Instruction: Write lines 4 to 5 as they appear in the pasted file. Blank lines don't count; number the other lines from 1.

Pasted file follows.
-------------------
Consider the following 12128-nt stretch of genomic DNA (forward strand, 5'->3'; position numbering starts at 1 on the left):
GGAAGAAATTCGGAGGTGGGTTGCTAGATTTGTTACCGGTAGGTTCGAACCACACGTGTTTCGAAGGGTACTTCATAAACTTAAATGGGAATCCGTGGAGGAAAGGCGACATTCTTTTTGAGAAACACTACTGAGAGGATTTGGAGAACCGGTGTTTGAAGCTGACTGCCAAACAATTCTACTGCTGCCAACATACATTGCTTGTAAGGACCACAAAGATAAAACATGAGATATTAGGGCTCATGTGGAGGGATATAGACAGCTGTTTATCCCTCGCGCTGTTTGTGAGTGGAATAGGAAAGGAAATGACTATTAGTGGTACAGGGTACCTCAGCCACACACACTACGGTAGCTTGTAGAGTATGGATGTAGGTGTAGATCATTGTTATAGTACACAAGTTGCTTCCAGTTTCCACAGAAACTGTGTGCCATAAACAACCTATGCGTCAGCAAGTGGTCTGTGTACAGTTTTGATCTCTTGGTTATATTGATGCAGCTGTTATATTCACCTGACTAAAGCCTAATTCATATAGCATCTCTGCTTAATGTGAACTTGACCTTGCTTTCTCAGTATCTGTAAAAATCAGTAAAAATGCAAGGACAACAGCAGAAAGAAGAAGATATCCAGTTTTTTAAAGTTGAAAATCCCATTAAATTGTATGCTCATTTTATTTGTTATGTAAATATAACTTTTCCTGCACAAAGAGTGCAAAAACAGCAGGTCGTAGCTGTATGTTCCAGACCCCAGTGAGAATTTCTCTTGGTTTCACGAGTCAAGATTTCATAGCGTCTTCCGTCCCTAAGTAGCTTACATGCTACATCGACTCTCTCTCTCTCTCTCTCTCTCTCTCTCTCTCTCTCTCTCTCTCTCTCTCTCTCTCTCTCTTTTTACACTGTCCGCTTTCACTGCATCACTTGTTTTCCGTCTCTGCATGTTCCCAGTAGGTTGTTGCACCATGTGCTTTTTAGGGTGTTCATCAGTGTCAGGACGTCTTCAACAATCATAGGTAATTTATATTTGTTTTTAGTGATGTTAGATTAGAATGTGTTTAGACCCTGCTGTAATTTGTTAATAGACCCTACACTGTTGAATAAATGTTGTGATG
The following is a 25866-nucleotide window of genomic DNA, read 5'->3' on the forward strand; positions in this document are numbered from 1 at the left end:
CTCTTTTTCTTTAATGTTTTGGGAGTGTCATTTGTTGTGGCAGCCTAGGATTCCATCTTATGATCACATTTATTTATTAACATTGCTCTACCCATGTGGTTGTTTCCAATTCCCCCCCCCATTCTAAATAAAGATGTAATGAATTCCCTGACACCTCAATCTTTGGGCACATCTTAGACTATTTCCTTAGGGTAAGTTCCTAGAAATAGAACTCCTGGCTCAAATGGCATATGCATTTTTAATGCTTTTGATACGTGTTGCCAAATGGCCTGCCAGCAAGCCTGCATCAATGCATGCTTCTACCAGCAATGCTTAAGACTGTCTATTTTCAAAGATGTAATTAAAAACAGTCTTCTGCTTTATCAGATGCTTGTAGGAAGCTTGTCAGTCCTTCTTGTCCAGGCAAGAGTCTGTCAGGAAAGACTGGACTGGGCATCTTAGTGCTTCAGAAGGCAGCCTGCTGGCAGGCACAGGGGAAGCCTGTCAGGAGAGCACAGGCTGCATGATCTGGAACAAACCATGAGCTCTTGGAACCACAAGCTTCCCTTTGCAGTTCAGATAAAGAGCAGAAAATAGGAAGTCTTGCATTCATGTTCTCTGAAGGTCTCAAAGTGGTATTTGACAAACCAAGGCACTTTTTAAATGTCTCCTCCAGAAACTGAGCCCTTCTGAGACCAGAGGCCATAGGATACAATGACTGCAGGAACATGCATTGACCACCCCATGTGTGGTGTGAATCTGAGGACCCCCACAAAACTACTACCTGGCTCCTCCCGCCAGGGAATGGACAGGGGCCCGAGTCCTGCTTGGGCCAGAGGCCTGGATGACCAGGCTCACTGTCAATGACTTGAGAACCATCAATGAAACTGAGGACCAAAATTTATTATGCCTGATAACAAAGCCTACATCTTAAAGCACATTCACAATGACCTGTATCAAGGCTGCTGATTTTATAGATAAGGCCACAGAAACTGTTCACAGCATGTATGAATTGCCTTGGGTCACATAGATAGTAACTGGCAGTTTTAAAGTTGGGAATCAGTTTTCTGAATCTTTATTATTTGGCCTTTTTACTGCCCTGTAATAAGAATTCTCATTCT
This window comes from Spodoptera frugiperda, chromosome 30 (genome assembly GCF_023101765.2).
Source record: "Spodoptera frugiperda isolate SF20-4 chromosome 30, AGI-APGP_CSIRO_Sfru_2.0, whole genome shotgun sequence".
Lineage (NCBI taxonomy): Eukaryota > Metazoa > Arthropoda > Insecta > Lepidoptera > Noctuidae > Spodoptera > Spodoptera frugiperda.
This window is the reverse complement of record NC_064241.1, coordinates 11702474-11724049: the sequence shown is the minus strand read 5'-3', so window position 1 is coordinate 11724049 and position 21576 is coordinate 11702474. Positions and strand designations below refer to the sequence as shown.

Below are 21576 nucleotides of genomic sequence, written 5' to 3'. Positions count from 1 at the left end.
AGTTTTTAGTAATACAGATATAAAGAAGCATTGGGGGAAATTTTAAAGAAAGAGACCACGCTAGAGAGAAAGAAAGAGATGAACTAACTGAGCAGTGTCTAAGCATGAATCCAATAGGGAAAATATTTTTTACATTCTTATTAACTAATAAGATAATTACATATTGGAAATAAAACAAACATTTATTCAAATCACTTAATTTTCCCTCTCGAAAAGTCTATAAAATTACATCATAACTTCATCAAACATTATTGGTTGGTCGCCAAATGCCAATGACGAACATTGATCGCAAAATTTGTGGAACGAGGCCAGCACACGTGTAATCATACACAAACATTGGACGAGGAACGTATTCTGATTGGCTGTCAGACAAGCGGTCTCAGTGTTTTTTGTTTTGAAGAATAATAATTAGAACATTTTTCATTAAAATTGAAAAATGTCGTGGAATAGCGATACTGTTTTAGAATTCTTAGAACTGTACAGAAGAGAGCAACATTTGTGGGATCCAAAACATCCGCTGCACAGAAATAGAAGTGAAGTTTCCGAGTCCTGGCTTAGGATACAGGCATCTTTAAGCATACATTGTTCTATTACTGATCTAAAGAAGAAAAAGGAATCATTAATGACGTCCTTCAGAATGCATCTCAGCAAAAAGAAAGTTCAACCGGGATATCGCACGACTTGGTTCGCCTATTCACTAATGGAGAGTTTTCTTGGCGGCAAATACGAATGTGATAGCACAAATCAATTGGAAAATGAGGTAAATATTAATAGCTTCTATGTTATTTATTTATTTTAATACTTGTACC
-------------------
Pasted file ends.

CTCTTTTTCTTTAATGTTTTGGGAGTGTCATTTGTTGTGGCAGCCTAGGATTCCATCTTATGATCACATTTATTTATTAACATTGCTCTACCCATGTGGTTGTTTCCAATTCCCCCCCCCATTCTAAATAAAGATGTAATGAATTCCCTGACACCTCAATCTTTGGGCACATCTTAGACTATTTCCTTAGGGTAAGTTCCTAGAAATAGAACTCCTGGCTCAAATGGCATATGCATTTTTAATGCTTTTGATACGTGTTGCCAAATGGCCTGCCAGCAAGCCTGCATCAATGCATGCTTCTACCAGCAATGCTTAAGACTGTCTATTTTCAAAGATGTAATTAAAAACAGTCTTCTGCTTTATCAGATGCTTGTAGGAAGCTTGTCAGTCCTTCTTGTCCAGGCAAGAGTCTGTCAGGAAAGACTGGACTGGGCATCTTAGTGCTTCAGAAGGCAGCCTGCTGGCAGGCACAGGGGAAGCCTGTCAGGAGAGCACAGGCTGCATGATCTGGAACAAACCATGAGCTCTTGGAACCACAAGCTTCCCTTTGCAGTTCAGATAAAGAGCAGAAAATAGGAAGTCTTGCATTCATGTTCTCTGAAGGTCTCAAAGTGGTATTTGACAAACCAAGGCACTTTTTAAATGTCTCCTCCAGAAACTGAGCCCTTCTGAGACCAGAGGCCATAGGATACAATGACTGCAGGAACATGCATTGACCACCCCATGTGTGGTGTGAATCTGAGGACCCCCACAAAACTACTACCTGGCTCCTCCCGCCAGGGAATGGACAGGGGCCCGAGTCCTGCTTGGGCCAGAGGCCTGGATGACCAGGCTCACTGTCAATGACTTGAGAACCATCAATGAAACTGAGGACCAAAATTTATTATGCCTGATAACAAAGCCTACATCTTAAAGCACATTCACAATGACCTGTATCAAGGCTGCTGATTTTATAGATAAGGCCACAGAAACTGTTCACAGCATGTATGAATTGCCTTGGGTCACATAGATAGTAACTGGCAGTTTTAAAGTTGGGAATCAGTTTTCTGAATCTTTATTATTTGGCCTTTTTACTGCCCTGTAATAAGAATTCTCATTCT
This window comes from Spodoptera frugiperda, chromosome 30 (genome assembly GCF_023101765.2).